California sues Trump team over student loan forgiveness

Erik Larson

The Trump administration has repeatedly failed to follow through on bipartisan student-loan forgiveness legislation from 2007 designed to encourage graduates to take vital public sector jobs such as teacher and emergency medical technician, California claimed in a lawsuit.

The law allows such employees to seek loan forgiveness after 10 years of payments in recognition of their work in roles – also including public defender, firefighter and social worker – that often pay less than in the private sector, where they could have worked given their degrees.

According to the suit, filed Wednesday in federal court in San Francisco, Education Secretary Betsy DeVos has failed to implement the program, and almost all loan forgiveness requests have been denied since 2017, when 99% were rejected.

In this March 27, 2020, file photo, Education Secretary Betsy DeVos speaks about the coronavirus in the James Brady Press Briefing Room in Washington.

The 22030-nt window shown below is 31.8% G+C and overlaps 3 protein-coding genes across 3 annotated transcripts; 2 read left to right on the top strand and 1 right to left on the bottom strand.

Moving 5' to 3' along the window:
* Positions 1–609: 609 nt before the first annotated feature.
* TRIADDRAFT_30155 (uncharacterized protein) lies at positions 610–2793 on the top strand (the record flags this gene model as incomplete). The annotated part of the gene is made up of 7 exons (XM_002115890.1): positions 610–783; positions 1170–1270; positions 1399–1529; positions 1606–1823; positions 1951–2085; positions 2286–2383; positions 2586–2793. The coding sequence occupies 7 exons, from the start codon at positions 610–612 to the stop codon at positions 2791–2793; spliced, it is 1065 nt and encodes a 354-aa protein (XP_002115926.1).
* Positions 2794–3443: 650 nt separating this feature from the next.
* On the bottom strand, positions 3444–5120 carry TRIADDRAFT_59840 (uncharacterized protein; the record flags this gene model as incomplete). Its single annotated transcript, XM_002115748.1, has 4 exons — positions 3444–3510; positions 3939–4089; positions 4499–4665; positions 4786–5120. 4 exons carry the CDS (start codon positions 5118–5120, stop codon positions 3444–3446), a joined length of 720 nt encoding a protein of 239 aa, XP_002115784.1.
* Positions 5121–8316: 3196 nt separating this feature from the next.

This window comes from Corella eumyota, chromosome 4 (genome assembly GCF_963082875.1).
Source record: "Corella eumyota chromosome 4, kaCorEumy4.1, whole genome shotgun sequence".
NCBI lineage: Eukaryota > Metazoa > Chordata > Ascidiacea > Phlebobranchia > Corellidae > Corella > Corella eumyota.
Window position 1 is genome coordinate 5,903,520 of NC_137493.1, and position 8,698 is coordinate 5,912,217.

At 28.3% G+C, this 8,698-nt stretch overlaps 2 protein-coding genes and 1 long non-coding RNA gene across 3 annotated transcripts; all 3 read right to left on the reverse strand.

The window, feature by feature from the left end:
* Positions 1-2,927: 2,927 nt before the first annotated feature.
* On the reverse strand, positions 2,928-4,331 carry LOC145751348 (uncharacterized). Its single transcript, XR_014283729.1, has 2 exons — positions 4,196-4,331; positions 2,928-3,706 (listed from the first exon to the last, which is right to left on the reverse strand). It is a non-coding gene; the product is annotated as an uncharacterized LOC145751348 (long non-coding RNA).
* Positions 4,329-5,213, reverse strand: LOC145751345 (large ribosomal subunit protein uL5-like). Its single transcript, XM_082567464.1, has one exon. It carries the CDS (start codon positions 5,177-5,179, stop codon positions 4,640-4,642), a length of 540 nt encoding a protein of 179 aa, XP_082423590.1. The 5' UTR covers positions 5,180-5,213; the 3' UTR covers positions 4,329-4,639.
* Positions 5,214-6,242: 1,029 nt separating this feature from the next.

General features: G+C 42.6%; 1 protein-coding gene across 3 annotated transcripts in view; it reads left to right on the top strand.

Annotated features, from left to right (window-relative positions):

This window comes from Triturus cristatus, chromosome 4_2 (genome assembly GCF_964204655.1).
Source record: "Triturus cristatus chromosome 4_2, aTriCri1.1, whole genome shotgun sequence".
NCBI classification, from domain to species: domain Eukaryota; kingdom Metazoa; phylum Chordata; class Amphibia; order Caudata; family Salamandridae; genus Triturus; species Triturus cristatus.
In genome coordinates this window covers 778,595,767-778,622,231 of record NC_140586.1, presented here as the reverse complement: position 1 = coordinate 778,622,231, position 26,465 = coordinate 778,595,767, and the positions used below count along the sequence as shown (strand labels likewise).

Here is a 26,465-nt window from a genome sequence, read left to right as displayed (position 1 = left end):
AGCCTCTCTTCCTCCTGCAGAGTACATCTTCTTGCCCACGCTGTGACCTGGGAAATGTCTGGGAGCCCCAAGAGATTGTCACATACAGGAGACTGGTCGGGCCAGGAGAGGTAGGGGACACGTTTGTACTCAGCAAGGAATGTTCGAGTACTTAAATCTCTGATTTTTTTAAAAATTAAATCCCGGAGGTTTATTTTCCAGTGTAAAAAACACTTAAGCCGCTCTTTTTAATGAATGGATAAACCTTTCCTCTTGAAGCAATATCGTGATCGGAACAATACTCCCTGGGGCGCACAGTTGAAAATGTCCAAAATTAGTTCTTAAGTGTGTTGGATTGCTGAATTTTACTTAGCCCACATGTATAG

“Today’s lawsuit reminds Secretary DeVos that she is not above the law,” California Attorney General Xavier Becerra, a Democrat, said in a statement. “She is accountable to these college graduates who followed the rules and deserve better, especially amidst an economic crisis of historic proportions.”

The Trump administration has frequently been criticized by politicians and student groups over its handling of student loans to lower-income Americans. Last week DeVos was accused in a lawsuit of illegally seizing millions of dollars in tax refunds from students who defaulted on federal loans despite a congressional ban on such collections during the coronavirus pandemic.

The Education Department didn’t immediately respond to an email seeking comment on Wednesday’s suit.

The law that created the Public Sector Loan Forgiveness program was enacted in 2007. Congress temporarily extended the program in 2018 so DeVos could address legislators’ concerns that far too many requests were being denied.

The rejection rate only ticked down to 94%, Becerra said. Part of the problem is the government’s failure to replace a “convoluted” application process with a simpler method as required by Congress, the state says.

California alleges the administration’s failure to follow through on the program is particularly harmful during the pandemic, when so many public sector workers are putting their lives on the line and other workers are being kept home during the lockdown.